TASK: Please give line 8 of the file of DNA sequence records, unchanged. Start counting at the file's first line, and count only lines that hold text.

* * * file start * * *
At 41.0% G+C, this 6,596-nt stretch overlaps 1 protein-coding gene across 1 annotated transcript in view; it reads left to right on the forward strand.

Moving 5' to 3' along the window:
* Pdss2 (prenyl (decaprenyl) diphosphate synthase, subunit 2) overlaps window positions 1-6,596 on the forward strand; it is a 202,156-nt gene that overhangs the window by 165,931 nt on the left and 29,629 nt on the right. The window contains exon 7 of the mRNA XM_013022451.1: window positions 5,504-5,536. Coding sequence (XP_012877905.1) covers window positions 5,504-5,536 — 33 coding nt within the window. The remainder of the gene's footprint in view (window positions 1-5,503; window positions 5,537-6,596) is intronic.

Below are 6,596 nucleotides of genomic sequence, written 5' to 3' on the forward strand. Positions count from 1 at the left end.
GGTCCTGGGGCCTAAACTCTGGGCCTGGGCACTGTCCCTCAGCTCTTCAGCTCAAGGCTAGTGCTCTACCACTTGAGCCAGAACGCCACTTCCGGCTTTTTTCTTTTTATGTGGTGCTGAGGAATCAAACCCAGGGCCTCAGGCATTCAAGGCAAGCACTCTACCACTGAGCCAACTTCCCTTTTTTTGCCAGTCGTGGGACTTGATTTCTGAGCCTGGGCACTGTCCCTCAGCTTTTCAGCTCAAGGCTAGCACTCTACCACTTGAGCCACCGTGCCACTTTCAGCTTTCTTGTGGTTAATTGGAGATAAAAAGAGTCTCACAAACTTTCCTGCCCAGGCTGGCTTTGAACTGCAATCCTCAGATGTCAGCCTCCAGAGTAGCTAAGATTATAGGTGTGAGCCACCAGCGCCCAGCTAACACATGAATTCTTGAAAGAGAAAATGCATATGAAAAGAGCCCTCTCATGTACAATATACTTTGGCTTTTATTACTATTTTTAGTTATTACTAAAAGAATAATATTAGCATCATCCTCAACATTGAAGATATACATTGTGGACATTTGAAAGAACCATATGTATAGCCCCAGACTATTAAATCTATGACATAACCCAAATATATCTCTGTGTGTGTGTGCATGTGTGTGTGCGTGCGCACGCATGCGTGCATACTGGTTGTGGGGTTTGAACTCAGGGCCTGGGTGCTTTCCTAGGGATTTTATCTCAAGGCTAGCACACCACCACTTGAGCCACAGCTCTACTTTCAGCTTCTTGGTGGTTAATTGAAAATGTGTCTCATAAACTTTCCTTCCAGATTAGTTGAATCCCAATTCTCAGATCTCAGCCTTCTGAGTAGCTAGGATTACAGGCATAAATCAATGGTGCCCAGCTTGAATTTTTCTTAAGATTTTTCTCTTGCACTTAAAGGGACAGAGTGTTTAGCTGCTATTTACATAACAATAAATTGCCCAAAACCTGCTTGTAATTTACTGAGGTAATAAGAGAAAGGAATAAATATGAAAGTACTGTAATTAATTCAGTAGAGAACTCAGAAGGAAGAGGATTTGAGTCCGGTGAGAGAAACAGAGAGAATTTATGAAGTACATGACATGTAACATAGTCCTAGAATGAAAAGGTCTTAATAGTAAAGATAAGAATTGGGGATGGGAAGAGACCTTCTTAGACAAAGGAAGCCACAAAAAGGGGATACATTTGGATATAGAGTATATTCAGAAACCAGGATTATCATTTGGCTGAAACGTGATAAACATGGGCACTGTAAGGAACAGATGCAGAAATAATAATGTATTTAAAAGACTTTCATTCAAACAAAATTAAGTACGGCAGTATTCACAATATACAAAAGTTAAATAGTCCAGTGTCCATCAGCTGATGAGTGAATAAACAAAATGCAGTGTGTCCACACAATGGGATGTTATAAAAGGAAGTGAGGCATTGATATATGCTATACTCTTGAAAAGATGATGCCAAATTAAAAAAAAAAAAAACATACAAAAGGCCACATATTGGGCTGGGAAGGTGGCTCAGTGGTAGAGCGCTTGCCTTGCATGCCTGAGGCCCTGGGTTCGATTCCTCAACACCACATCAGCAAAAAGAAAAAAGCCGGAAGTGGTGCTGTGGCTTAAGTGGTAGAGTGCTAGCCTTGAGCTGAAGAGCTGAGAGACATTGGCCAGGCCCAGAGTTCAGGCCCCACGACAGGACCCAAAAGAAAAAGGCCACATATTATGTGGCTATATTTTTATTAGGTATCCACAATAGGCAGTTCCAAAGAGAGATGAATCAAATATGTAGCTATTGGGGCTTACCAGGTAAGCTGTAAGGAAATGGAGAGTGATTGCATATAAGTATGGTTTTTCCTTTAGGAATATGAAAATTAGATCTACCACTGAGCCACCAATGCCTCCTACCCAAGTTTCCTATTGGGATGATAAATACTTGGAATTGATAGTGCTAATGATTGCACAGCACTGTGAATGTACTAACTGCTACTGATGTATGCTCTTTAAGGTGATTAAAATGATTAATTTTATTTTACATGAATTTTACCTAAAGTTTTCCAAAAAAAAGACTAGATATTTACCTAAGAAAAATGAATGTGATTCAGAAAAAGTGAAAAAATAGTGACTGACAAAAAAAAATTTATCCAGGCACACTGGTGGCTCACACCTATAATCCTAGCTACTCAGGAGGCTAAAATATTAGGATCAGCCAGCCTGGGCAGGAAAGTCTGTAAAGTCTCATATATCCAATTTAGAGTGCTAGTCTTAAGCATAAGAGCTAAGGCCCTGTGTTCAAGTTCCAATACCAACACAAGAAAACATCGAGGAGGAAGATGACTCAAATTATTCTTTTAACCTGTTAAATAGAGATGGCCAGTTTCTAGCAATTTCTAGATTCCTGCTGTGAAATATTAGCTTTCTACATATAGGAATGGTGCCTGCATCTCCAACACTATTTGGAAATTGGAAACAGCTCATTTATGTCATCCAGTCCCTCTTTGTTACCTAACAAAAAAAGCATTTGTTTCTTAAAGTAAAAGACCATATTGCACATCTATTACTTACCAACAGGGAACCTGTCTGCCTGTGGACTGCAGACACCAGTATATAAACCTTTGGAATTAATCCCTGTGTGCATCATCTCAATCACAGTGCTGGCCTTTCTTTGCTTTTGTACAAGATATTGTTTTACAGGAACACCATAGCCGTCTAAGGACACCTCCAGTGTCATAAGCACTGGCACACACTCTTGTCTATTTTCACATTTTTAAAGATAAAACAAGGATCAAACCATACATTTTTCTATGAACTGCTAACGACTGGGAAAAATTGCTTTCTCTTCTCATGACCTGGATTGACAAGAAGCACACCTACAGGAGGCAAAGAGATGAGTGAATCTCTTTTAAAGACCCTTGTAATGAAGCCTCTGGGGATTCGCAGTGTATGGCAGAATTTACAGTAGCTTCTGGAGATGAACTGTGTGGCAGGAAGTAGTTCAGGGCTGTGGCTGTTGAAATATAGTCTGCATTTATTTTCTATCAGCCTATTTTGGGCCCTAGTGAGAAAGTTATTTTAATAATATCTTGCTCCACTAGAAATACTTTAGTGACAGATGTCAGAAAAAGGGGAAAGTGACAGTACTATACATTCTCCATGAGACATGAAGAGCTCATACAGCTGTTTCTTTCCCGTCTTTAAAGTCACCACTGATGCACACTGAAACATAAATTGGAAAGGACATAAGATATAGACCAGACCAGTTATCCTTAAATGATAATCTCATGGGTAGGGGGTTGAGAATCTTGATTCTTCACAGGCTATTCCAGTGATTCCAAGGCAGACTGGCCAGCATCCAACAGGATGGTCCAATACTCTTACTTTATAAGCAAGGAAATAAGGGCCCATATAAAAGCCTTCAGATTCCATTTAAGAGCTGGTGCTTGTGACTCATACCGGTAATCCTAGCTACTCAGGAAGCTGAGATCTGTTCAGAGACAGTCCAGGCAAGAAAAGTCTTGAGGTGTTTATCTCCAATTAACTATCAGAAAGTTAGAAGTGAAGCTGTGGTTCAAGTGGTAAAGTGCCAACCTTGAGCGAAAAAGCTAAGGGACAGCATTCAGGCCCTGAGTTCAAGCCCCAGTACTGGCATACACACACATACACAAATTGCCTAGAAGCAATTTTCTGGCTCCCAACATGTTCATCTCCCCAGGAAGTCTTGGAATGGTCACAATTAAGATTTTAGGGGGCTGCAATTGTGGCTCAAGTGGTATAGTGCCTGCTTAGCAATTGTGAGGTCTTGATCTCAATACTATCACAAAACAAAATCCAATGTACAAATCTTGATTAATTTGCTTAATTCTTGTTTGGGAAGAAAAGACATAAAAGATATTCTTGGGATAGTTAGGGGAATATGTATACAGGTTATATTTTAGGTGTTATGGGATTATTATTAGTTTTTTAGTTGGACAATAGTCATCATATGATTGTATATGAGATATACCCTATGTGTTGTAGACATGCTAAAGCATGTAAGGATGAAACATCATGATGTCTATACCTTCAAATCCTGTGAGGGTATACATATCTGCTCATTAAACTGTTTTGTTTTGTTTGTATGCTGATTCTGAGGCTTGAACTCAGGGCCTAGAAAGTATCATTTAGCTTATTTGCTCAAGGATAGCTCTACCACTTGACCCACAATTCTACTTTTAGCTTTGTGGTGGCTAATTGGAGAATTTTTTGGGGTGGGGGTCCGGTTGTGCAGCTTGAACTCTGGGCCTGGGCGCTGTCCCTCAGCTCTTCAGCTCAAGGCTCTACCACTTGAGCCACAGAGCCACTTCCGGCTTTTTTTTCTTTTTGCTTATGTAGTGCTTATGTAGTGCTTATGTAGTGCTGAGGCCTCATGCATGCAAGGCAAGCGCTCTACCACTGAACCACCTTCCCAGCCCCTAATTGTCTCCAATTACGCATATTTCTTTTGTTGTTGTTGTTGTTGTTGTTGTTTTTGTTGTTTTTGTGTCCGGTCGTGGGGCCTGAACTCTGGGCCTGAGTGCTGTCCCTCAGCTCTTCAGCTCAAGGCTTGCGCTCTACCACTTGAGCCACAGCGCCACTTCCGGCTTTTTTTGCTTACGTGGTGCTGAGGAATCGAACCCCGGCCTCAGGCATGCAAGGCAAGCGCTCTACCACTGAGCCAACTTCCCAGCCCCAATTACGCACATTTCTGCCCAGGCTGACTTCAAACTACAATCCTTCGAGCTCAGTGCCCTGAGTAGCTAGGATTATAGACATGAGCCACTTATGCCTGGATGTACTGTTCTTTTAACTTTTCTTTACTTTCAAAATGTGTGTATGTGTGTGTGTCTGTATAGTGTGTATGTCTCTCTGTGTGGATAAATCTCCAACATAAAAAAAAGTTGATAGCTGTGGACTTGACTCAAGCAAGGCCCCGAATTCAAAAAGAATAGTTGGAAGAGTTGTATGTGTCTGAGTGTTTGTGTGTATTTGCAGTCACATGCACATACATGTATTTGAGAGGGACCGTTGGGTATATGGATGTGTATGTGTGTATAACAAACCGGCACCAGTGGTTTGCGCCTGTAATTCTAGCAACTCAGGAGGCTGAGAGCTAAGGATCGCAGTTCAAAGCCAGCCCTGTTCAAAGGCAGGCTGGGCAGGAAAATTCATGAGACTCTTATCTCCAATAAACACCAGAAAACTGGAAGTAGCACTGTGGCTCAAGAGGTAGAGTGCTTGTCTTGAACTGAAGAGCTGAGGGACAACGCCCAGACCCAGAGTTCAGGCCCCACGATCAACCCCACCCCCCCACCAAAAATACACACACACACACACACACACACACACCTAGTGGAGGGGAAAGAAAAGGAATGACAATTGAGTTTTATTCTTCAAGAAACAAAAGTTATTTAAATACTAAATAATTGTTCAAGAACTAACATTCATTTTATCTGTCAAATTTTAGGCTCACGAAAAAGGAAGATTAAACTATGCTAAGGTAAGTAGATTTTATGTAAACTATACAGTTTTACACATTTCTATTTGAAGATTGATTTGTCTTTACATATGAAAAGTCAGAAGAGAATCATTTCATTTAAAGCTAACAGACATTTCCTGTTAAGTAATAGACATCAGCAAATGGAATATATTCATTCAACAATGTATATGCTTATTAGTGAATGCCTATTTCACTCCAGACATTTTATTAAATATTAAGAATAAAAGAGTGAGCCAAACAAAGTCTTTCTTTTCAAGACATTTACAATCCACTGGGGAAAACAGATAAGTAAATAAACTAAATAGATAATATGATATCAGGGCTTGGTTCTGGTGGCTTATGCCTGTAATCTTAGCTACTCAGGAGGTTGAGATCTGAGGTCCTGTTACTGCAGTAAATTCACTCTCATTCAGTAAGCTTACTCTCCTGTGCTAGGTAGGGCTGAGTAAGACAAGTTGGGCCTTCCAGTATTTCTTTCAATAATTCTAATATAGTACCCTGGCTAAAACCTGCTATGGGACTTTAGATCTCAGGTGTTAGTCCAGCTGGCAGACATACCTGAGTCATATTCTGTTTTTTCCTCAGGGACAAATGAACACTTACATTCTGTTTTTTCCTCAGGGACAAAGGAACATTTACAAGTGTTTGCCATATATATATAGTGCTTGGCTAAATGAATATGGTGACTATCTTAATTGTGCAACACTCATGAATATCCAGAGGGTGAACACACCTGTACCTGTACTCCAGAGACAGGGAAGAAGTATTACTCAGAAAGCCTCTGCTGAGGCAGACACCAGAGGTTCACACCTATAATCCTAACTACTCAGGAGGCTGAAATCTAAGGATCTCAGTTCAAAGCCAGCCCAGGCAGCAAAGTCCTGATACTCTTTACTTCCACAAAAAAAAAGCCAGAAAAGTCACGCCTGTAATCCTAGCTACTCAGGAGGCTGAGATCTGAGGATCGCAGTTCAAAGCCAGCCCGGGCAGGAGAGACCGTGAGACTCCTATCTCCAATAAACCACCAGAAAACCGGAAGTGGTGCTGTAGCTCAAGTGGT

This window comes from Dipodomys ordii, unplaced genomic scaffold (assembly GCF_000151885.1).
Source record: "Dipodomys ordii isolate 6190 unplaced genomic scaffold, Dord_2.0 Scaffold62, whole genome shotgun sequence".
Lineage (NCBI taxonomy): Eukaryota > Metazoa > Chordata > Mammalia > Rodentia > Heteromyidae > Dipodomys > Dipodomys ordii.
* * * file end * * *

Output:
Lineage (NCBI taxonomy): Eukaryota > Metazoa > Chordata > Mammalia > Rodentia > Heteromyidae > Dipodomys > Dipodomys ordii.